In the case of other projects, seeing is associated with foreseeing, after the model of ancient divination mania, favored by the gods Apollo and Dionysus. SEEN introduces this new kind of prediction into the Tarot (in 3D) and weather forecasts during this period of complete natural unpredictability due to the excesses of the Anthropocene. The works brought together are the infallible tarot kit made by taietzel ticalos (which I got to experience for myself) with the tender video-poem Weather Report from the Immediate Unreality by Jasmina Al-Qaisi and Anastasia Manole, successfully illustrated by Roberta Curcă in the accompanying zine.

In terms of the connotations of the verb to see, we note an extension of sight’s meaning towards the spheres of the other, “less aesthetic” senses, an extension influenced both by the migration of life (e-life) and culture towards the virtual and the post-internet tendency whereby specific categories of the digital (the fragmentation and pixelization of representations, digital immortality, and the pausing and fast-forwarding that we are often tempted to apply in our daily lives) enter the physical world. In this sense, hypermedia structures and tele-action, the intricate mix of real and virtual, facilitate new synesthetic proximities, an unusual synonymy between to see, to touch, to hear, etc.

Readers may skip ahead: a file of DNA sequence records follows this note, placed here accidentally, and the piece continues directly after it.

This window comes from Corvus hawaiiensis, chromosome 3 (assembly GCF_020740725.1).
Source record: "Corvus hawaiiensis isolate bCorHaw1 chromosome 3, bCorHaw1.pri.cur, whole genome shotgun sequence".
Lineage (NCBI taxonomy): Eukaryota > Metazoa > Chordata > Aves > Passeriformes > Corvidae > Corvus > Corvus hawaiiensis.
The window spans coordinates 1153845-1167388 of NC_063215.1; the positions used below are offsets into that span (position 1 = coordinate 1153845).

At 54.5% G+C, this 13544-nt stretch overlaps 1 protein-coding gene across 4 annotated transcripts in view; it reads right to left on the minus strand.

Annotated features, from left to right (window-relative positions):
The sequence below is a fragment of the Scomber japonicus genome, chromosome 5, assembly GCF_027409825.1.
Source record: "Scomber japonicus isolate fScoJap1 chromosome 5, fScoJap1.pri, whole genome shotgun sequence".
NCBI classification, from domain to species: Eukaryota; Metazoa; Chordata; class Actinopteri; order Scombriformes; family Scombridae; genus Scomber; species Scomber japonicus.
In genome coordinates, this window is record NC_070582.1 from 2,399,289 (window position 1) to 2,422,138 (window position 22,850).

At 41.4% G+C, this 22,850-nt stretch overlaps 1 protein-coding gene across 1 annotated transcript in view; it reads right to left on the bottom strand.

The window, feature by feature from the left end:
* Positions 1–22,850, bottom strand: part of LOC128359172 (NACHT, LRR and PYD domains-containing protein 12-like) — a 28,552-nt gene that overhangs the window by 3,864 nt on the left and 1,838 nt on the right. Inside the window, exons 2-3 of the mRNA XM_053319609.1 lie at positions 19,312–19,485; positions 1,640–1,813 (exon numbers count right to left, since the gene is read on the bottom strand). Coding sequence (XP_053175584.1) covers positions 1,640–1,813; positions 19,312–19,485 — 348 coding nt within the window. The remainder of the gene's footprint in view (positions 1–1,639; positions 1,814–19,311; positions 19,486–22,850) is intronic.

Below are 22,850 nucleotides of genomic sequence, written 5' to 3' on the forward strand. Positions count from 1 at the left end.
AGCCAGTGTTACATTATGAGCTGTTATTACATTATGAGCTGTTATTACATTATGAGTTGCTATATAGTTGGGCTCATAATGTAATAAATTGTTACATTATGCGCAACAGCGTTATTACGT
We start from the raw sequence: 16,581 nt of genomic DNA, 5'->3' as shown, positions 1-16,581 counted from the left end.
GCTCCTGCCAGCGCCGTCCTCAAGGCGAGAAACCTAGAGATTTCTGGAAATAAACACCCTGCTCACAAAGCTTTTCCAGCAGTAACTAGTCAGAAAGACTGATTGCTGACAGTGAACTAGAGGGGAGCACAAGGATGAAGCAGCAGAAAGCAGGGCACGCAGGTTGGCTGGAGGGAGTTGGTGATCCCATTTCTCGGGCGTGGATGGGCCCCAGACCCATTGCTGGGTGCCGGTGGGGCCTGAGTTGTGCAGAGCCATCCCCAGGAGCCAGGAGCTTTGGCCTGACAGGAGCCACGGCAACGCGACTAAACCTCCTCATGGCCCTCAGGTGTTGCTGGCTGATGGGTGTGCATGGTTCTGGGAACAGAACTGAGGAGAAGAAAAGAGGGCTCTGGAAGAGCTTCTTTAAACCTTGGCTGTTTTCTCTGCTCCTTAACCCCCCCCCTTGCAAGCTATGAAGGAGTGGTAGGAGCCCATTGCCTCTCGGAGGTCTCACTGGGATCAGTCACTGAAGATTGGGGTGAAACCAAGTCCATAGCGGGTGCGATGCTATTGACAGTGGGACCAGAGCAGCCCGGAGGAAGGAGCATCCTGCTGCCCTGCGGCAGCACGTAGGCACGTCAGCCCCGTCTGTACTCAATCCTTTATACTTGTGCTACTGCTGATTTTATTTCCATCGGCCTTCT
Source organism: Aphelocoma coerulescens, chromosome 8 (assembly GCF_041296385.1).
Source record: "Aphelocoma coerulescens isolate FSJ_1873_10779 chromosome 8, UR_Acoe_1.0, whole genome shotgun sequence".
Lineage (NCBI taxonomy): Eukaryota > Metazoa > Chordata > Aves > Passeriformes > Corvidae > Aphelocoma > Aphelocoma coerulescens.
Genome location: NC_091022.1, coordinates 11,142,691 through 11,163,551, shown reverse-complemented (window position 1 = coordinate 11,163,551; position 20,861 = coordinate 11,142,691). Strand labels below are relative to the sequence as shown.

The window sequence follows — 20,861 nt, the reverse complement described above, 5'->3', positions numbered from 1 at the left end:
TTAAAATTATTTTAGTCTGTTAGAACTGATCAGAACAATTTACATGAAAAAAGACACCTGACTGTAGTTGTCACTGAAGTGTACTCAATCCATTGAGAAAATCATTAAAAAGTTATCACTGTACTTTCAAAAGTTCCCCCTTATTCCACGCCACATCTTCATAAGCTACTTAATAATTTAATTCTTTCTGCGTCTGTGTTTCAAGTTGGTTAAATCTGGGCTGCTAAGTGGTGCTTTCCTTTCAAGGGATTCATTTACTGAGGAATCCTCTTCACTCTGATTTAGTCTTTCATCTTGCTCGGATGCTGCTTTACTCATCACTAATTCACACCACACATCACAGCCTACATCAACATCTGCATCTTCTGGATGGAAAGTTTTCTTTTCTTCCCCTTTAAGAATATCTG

The intimate link between sight and sound stands out in the sound project Dream. Or two meditations, part of the sci-fi novella SKIN45^, in which fashion theorist, writer, and co-founder of the Aici Acolo collective Edith Lazăr presents “a strange world where the potential of biomatter and algorithms has managed to create thriving lands after (and above) a Great Devastation of Waste.” The narrative, with relevant posthumanist implications, discusses the concepts of skin, clothing, camouflage, ornament, and iridescence, engaging with the perspectives of sentient objects and encouraging Zen journeys in the lands of beatitude.